Not everything is an item in a tick-list

I will never forget the retired couple who sat in the adjacent seats to my husband and I on the William Tell (now known as the Gotthard Panorama Express) train ride in Switzerland. In case you aren’t aware, this very scenic journey takes you through stunning lake and mountain scenery and the trains have extra large, panoramic windows to afford a better view. It’s not a cheap ride, either. When we boarded the train, the pleasant couple were friendly to us and during conversation mentioned that this train trip had featured high up on their to-do list of things to experience in Switzerland. We heartily agreed with them.

However…about fifteen minutes into the ride, both of them fell sound asleep! Shortly after the train departed, they both sat back from the window, reclined into the comfortable seats and seemed to be anticipating a nap. They didn’t wake up until we reached the final destination and I couldn’t help but think what a waste of money it was for them. Perhaps there is a danger of regarding some experiences as mere items to be ticked off in a list, rather than a special time to be savoured and relished?

Fortunately my husband and I gained maximum enjoyment out of the journey and remained glued to the expansive windows for most of it, taking in every little bit of the incredible alpine view as it unfolded before us.

Anticipation

Another point that Wiking makes is that where possible, it is better to plan ahead for your experiences and even book them well in advance. The key benefit to doing this is the sense of anticipation it brings. I have to say that I am rather the queen of doing just this. I usually plan and book holidays well in advance, usually twelve months ahead. We are going on a cruise in August and I booked it a whopping twenty one months in advance. Admittedly, that felt a little crazy at the time even for me, but I love the fact that it gives us extra time to research which shore excursions to do, chat excitedly to the kids about it (many times!) and feel, well, happy just at the thought of knowing it is definitely booked and looking forward to it so much.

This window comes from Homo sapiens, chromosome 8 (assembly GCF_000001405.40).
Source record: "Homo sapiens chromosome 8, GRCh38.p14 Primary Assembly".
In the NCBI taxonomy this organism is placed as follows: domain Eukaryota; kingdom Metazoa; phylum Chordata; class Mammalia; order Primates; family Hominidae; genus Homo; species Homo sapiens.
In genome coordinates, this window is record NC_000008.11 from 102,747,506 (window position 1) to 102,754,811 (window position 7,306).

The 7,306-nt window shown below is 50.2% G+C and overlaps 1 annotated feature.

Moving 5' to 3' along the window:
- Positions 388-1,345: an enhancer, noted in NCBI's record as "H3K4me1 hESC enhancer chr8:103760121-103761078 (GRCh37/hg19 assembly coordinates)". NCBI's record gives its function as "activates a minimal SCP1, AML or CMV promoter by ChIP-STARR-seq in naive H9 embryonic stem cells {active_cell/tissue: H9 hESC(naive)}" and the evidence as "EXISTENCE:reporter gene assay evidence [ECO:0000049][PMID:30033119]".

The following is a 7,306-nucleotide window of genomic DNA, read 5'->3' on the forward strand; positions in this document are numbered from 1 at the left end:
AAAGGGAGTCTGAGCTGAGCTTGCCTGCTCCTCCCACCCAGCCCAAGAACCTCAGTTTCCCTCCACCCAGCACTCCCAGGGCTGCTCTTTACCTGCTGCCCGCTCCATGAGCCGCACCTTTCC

I tend to book tickets for shows and concerts as far ahead as possible, too. There is the added bonus of being more likely to secure the best seats by doing so.

It has crossed my mind on occasions that if we cut right back on spending on holidays, weekend trips, concerts and show tickets, we could afford to move to a larger and more impressive home. Admittedly, we are very fortunate that we live in a home that is sufficiently large enough for our family, although it lacks rooms that others may not wish to go without, such as a utility (laundry) room and an extra bathroom. In some ways, the larger home would bring us pleasure. But I’m not convinced that having the additional rooms would compensate for the loss of life-affirming experiences we would miss out on and Wiking’s book has confirmed that we are making the right decision to stay in our current home.

How about you? Do you agree that spending money on experiences rather than things brings more happiness? Which types of experiences do you most enjoy spending money on? I would love to hear from you.